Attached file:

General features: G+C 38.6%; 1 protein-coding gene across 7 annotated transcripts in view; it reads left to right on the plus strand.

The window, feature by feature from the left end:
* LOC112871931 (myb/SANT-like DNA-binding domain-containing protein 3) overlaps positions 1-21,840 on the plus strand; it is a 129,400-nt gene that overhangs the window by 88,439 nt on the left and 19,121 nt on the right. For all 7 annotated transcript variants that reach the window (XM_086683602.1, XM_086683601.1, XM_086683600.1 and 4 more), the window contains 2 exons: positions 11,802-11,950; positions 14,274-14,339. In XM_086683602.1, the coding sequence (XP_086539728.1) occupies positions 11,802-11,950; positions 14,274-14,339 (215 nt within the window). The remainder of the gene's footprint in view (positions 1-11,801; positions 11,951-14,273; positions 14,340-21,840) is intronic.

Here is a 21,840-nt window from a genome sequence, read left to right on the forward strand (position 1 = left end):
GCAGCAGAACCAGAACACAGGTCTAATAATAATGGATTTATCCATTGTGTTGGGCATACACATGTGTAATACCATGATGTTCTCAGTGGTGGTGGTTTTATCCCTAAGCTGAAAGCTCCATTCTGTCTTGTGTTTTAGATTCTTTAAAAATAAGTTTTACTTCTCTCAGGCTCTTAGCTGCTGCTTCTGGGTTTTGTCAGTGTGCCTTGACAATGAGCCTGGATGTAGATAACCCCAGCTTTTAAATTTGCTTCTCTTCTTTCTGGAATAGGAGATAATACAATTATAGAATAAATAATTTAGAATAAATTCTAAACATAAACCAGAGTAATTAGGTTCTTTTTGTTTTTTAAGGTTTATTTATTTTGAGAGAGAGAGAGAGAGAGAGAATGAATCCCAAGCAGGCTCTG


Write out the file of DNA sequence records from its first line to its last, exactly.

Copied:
General features: G+C 38.6%; 1 protein-coding gene across 7 annotated transcripts in view; it reads left to right on the plus strand.

The window, feature by feature from the left end:
* LOC112871931 (myb/SANT-like DNA-binding domain-containing protein 3) overlaps positions 1-21,840 on the plus strand; it is a 129,400-nt gene that overhangs the window by 88,439 nt on the left and 19,121 nt on the right. For all 7 annotated transcript variants that reach the window (XM_086683602.1, XM_086683601.1, XM_086683600.1 and 4 more), the window contains 2 exons: positions 11,802-11,950; positions 14,274-14,339. In XM_086683602.1, the coding sequence (XP_086539728.1) occupies positions 11,802-11,950; positions 14,274-14,339 (215 nt within the window). The remainder of the gene's footprint in view (positions 1-11,801; positions 11,951-14,273; positions 14,340-21,840) is intronic.

Here is a 21,840-nt window from a genome sequence, read left to right on the forward strand (position 1 = left end):
GCAGCAGAACCAGAACACAGGTCTAATAATAATGGATTTATCCATTGTGTTGGGCATACACATGTGTAATACCATGATGTTCTCAGTGGTGGTGGTTTTATCCCTAAGCTGAAAGCTCCATTCTGTCTTGTGTTTTAGATTCTTTAAAAATAAGTTTTACTTCTCTCAGGCTCTTAGCTGCTGCTTCTGGGTTTTGTCAGTGTGCCTTGACAATGAGCCTGGATGTAGATAACCCCAGCTTTTAAATTTGCTTCTCTTCTTTCTGGAATAGGAGATAATACAATTATAGAATAAATAATTTAGAATAAATTCTAAACATAAACCAGAGTAATTAGGTTCTTTTTGTTTTTTAAGGTTTATTTATTTTGAGAGAGAGAGAGAGAGAGAGAATGAATCCCAAGCAGGCTCTG